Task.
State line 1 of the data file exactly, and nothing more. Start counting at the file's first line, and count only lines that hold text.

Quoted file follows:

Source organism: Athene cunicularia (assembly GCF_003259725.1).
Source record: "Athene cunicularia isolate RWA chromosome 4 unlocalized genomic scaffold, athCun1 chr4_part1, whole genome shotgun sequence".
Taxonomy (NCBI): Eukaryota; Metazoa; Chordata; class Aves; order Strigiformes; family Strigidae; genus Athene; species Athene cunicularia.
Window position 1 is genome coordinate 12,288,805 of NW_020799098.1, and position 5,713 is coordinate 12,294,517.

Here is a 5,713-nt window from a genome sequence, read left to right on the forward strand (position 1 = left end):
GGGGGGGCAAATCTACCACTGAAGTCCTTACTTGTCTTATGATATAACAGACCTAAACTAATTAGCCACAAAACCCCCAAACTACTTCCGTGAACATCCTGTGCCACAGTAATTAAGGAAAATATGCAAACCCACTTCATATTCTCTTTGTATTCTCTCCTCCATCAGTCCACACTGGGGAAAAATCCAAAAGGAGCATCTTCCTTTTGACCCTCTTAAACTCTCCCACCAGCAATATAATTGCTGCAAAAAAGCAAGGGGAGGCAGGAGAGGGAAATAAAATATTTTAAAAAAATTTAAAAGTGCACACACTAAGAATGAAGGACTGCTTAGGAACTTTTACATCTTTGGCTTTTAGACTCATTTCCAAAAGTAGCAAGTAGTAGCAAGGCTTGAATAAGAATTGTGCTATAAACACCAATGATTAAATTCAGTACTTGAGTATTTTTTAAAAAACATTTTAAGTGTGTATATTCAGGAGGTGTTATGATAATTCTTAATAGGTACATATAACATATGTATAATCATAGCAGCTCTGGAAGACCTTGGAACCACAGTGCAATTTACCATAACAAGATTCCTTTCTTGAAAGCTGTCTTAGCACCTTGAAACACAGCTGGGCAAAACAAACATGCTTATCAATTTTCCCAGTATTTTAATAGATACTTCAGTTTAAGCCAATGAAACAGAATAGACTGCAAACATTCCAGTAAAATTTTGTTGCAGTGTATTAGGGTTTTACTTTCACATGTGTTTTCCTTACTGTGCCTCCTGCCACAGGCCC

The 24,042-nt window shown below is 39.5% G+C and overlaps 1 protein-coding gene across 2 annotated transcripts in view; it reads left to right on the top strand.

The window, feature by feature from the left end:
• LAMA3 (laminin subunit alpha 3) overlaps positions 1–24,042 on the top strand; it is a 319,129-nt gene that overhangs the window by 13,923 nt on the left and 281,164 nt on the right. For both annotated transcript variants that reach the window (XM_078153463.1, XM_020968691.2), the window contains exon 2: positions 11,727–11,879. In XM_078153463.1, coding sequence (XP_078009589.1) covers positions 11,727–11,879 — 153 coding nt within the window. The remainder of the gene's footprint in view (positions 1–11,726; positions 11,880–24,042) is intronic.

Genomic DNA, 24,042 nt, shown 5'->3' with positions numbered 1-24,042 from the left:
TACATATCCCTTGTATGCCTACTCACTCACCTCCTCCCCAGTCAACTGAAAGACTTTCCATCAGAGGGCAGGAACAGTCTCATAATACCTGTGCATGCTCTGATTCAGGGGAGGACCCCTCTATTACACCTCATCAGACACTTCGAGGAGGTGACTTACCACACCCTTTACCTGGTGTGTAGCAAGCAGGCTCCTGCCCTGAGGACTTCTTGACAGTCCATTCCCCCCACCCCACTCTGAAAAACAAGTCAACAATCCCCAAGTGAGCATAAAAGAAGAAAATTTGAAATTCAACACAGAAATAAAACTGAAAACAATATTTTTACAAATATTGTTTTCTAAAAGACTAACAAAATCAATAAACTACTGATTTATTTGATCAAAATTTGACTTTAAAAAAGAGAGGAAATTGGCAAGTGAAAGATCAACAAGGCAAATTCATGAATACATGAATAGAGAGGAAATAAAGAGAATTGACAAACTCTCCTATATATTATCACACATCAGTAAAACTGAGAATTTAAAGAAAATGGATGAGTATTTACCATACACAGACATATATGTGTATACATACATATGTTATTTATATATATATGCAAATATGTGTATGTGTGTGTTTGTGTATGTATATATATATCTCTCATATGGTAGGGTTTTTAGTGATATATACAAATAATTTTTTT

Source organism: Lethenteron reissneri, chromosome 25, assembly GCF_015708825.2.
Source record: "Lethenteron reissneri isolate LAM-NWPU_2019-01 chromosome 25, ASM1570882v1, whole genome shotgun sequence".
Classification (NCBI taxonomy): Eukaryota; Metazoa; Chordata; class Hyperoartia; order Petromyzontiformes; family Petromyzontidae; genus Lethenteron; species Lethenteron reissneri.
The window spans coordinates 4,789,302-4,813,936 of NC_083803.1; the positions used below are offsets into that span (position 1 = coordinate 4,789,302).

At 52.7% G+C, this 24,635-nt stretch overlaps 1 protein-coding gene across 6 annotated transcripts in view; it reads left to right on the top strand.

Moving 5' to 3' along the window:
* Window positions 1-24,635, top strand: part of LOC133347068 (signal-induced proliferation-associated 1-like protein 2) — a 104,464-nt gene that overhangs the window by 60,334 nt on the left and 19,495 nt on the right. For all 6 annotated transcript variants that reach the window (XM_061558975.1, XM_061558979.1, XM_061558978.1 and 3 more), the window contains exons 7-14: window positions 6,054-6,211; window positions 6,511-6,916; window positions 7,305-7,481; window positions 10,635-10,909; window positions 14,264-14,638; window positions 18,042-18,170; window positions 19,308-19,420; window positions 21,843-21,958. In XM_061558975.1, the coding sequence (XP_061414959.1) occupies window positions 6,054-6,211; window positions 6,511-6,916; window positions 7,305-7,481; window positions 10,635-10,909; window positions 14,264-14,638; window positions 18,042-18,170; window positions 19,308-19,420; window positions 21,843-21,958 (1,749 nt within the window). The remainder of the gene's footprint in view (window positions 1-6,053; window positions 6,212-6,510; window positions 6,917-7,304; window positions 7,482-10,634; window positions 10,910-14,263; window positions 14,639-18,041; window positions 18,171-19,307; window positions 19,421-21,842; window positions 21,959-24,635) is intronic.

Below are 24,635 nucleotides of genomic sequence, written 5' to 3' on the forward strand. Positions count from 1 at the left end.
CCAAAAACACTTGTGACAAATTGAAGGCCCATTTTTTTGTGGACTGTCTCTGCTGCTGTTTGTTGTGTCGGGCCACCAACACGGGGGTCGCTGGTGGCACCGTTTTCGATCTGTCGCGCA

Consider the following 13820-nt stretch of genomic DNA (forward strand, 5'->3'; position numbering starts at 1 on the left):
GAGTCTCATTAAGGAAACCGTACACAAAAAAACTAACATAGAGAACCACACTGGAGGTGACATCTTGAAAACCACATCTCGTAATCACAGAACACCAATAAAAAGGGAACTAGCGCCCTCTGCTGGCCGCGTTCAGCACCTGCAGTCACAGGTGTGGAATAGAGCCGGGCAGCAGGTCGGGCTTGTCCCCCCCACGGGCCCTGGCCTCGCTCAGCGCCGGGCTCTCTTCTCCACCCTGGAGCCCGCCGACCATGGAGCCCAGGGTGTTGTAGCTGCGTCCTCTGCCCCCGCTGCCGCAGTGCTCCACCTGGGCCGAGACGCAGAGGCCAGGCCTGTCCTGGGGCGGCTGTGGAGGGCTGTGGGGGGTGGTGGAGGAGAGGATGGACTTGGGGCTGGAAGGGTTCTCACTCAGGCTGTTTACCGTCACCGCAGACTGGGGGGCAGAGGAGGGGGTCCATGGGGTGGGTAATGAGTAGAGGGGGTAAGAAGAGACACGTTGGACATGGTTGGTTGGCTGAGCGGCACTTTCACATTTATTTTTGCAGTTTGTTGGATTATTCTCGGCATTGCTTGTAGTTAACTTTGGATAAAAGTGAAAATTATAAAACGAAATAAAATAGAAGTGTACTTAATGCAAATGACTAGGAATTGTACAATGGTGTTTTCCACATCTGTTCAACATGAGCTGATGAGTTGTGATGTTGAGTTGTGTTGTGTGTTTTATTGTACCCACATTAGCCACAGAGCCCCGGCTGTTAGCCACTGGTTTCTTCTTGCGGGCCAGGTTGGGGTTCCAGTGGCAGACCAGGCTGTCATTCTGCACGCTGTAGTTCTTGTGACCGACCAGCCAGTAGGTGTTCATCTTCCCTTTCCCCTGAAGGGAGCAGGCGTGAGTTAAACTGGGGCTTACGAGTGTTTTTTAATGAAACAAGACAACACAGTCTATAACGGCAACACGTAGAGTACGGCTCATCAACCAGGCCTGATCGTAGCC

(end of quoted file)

Source organism: Athene cunicularia (assembly GCF_003259725.1).